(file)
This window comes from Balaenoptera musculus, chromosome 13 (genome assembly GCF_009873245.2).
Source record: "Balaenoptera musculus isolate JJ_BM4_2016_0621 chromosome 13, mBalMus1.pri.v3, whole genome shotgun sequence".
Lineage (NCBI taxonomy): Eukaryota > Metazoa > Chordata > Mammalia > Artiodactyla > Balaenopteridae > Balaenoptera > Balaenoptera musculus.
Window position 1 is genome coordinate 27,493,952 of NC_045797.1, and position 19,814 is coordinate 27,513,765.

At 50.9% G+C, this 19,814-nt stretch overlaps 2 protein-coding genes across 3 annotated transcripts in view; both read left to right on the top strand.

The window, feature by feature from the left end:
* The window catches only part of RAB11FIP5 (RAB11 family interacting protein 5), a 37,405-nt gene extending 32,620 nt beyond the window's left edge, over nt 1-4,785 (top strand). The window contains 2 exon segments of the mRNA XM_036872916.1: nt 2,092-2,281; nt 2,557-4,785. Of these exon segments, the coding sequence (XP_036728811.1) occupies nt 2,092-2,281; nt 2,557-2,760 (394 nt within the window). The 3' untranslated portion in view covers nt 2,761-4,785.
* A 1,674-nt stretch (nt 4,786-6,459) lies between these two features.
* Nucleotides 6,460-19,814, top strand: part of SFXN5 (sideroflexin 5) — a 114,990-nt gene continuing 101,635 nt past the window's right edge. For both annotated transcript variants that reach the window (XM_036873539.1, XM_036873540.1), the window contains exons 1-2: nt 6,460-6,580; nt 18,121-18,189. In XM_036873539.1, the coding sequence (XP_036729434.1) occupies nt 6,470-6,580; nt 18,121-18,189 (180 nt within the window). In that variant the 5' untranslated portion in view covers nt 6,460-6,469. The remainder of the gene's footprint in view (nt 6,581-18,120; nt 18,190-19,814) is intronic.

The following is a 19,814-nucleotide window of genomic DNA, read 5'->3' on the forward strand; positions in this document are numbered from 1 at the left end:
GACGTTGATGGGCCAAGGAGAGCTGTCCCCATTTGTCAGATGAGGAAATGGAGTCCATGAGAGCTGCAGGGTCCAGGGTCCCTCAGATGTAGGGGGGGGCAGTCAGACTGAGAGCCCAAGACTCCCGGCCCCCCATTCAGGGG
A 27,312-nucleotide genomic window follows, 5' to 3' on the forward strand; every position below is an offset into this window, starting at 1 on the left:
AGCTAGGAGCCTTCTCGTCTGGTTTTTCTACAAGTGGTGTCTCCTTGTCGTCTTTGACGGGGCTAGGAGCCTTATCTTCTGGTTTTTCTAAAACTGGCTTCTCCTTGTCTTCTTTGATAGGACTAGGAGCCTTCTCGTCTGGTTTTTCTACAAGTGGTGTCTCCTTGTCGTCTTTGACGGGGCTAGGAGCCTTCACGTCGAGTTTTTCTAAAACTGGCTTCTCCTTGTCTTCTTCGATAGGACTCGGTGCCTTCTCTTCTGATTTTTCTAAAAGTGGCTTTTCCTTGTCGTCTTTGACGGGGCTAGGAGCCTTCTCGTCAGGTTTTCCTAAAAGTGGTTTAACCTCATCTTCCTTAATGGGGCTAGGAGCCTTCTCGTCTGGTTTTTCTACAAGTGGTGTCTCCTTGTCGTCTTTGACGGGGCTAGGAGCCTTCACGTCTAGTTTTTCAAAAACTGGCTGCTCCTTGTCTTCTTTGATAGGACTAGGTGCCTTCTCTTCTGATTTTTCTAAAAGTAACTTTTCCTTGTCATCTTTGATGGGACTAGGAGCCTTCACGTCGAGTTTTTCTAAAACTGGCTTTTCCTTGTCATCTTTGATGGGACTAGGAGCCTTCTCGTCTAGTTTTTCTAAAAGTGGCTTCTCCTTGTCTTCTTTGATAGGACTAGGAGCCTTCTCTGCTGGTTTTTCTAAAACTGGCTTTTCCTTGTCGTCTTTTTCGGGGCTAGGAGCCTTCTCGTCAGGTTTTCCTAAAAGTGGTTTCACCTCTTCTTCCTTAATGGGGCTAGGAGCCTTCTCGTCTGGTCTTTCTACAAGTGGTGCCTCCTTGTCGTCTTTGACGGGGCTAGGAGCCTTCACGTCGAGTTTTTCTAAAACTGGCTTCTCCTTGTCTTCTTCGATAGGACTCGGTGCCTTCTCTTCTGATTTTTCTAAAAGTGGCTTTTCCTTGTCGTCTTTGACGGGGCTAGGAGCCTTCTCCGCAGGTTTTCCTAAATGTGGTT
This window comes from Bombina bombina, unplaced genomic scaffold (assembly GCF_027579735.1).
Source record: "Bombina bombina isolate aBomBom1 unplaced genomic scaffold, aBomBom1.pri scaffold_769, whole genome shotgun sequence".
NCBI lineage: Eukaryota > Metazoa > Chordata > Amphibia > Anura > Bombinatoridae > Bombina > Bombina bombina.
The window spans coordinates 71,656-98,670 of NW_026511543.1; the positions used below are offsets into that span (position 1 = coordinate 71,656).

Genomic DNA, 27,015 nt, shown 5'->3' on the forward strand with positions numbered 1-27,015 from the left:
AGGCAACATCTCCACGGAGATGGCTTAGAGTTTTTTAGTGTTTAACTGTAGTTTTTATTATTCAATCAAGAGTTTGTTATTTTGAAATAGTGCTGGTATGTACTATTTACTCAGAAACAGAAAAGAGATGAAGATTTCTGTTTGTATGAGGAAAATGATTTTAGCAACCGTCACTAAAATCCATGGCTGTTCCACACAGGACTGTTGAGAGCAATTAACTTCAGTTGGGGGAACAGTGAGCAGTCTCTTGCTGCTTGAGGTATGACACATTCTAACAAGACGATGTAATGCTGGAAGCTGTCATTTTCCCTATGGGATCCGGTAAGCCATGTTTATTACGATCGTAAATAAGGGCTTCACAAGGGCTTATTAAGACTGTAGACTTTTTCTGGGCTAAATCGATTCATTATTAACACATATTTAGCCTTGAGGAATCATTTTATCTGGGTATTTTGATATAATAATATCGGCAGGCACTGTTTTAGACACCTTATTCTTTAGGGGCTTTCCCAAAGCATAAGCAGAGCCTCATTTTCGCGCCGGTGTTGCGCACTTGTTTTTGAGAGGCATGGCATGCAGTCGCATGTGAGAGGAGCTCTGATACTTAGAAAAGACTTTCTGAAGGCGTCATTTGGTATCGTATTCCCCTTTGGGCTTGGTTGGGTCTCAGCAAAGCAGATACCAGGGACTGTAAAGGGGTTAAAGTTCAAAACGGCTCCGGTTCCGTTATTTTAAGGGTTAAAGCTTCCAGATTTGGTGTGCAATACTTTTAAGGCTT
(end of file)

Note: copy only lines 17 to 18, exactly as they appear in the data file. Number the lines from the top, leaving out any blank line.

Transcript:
The window spans coordinates 71,656-98,670 of NW_026511543.1; the positions used below are offsets into that span (position 1 = coordinate 71,656).

Genomic DNA, 27,015 nt, shown 5'->3' on the forward strand with positions numbered 1-27,015 from the left: